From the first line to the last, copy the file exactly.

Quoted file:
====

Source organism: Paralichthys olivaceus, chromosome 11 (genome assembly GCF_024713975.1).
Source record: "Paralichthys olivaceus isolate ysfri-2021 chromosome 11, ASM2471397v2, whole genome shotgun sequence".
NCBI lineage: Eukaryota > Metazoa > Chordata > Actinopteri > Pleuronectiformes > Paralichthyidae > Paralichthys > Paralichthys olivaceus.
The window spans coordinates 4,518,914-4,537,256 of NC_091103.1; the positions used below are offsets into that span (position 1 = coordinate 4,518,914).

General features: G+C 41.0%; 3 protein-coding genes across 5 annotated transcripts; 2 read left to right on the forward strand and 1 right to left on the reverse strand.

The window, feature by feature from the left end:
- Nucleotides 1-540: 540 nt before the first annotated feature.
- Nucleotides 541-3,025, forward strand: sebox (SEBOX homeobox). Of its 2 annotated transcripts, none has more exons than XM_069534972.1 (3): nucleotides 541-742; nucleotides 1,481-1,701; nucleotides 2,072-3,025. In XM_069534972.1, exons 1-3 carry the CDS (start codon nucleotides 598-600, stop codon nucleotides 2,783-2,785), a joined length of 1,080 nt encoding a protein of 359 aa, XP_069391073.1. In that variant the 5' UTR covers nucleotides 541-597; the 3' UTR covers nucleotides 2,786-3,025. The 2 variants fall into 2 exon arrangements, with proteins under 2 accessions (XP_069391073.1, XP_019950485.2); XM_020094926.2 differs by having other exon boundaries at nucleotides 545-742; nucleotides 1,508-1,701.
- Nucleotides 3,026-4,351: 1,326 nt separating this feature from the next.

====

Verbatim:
Source organism: Paralichthys olivaceus, chromosome 11 (genome assembly GCF_024713975.1).
Source record: "Paralichthys olivaceus isolate ysfri-2021 chromosome 11, ASM2471397v2, whole genome shotgun sequence".
NCBI lineage: Eukaryota > Metazoa > Chordata > Actinopteri > Pleuronectiformes > Paralichthyidae > Paralichthys > Paralichthys olivaceus.
The window spans coordinates 4,518,914-4,537,256 of NC_091103.1; the positions used below are offsets into that span (position 1 = coordinate 4,518,914).

General features: G+C 41.0%; 3 protein-coding genes across 5 annotated transcripts; 2 read left to right on the forward strand and 1 right to left on the reverse strand.

The window, feature by feature from the left end:
- Nucleotides 1-540: 540 nt before the first annotated feature.
- Nucleotides 541-3,025, forward strand: sebox (SEBOX homeobox). Of its 2 annotated transcripts, none has more exons than XM_069534972.1 (3): nucleotides 541-742; nucleotides 1,481-1,701; nucleotides 2,072-3,025. In XM_069534972.1, exons 1-3 carry the CDS (start codon nucleotides 598-600, stop codon nucleotides 2,783-2,785), a joined length of 1,080 nt encoding a protein of 359 aa, XP_069391073.1. In that variant the 5' UTR covers nucleotides 541-597; the 3' UTR covers nucleotides 2,786-3,025. The 2 variants fall into 2 exon arrangements, with proteins under 2 accessions (XP_069391073.1, XP_019950485.2); XM_020094926.2 differs by having other exon boundaries at nucleotides 545-742; nucleotides 1,508-1,701.
- Nucleotides 3,026-4,351: 1,326 nt separating this feature from the next.